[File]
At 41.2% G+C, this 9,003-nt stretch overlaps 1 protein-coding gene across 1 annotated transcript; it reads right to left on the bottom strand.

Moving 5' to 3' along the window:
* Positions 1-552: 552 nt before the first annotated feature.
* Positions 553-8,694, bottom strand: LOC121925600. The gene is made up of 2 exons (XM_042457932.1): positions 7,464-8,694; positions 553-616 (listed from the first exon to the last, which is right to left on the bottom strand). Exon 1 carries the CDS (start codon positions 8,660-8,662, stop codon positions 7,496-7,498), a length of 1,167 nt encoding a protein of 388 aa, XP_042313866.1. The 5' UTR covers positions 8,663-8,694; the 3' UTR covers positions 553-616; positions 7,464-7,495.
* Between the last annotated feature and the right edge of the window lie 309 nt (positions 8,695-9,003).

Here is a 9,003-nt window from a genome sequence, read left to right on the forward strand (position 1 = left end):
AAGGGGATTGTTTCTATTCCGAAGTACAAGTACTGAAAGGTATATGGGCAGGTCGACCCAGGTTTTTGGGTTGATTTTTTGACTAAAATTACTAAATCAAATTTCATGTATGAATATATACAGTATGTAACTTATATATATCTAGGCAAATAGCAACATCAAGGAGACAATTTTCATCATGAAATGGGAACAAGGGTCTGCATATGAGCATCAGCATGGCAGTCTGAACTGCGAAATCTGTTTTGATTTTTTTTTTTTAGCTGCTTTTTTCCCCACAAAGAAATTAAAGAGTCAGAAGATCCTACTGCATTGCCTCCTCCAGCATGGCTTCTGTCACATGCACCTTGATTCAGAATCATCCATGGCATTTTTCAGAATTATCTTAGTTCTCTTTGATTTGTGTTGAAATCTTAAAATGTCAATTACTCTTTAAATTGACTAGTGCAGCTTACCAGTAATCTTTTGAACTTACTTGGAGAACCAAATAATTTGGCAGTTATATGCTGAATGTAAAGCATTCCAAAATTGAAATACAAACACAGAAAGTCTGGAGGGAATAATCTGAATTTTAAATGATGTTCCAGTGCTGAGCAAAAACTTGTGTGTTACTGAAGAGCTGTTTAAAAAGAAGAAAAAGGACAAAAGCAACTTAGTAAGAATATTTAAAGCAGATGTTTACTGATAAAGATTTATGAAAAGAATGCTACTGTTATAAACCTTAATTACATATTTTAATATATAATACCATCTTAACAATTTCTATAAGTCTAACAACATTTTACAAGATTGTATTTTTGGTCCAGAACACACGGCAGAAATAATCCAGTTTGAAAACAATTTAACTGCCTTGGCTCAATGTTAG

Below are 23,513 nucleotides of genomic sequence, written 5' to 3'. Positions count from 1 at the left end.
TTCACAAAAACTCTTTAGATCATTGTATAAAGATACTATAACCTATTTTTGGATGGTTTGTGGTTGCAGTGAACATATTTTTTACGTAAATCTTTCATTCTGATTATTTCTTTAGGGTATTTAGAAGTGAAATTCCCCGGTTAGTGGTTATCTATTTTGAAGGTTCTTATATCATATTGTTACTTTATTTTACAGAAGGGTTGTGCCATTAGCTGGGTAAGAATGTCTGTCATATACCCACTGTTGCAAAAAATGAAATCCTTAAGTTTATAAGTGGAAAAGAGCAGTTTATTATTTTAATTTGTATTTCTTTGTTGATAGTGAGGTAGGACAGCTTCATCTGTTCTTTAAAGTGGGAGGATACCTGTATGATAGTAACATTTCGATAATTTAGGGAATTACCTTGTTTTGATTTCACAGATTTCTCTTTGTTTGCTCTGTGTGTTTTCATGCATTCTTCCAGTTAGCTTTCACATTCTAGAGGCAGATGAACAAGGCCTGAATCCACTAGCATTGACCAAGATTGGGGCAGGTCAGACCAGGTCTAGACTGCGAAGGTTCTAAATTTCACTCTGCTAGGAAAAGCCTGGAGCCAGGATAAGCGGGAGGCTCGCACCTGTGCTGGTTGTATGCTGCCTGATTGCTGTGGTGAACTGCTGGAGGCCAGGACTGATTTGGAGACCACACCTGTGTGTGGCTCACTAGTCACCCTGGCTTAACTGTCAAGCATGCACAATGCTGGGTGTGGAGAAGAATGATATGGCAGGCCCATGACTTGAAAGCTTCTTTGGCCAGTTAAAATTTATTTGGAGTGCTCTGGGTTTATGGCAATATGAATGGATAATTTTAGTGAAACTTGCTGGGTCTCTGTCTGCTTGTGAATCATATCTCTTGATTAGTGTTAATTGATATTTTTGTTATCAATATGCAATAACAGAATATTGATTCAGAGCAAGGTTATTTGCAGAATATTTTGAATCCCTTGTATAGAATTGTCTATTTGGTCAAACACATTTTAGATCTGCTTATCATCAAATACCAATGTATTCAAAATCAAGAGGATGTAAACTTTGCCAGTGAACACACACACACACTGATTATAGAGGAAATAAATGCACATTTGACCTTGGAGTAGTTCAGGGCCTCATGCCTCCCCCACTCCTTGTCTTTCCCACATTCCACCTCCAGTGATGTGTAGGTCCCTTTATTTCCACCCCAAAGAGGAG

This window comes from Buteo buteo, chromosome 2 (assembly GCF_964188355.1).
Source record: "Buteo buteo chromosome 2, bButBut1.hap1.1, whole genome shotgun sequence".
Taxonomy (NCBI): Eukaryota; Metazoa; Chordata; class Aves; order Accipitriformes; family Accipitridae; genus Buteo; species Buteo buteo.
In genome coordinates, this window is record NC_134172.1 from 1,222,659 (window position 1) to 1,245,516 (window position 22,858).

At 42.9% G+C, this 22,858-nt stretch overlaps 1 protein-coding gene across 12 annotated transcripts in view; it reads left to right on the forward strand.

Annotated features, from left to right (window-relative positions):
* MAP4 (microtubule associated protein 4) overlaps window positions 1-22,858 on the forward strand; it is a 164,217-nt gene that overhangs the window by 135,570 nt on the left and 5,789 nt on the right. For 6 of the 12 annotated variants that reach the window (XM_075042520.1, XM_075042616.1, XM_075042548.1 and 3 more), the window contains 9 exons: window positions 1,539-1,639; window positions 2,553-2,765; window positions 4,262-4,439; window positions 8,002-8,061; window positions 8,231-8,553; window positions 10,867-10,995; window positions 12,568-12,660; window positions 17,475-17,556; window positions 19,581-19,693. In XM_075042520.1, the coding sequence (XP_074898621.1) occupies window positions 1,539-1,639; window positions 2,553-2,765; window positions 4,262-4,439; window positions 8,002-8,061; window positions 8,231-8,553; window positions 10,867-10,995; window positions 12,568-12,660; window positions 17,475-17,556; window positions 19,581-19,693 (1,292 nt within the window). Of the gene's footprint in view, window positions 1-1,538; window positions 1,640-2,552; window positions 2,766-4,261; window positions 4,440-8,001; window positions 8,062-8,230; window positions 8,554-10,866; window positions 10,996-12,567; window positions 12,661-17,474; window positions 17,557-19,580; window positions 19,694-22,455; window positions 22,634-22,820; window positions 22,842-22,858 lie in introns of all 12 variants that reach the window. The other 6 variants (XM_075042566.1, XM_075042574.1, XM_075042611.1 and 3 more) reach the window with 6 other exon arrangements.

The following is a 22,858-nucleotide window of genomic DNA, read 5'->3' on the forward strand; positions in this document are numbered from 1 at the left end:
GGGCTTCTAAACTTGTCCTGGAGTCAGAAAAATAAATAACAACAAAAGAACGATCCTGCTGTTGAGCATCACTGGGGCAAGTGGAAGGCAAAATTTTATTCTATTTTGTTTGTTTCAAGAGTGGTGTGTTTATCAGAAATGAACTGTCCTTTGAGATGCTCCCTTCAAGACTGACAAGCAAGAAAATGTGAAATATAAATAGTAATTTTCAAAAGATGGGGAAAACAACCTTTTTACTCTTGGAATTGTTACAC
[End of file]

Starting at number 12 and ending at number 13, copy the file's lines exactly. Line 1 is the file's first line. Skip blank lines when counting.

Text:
Taxonomy (NCBI): Eukaryota; Metazoa; Chordata; class Aves; order Accipitriformes; family Accipitridae; genus Buteo; species Buteo buteo.
In genome coordinates, this window is record NC_134172.1 from 1,222,659 (window position 1) to 1,245,516 (window position 22,858).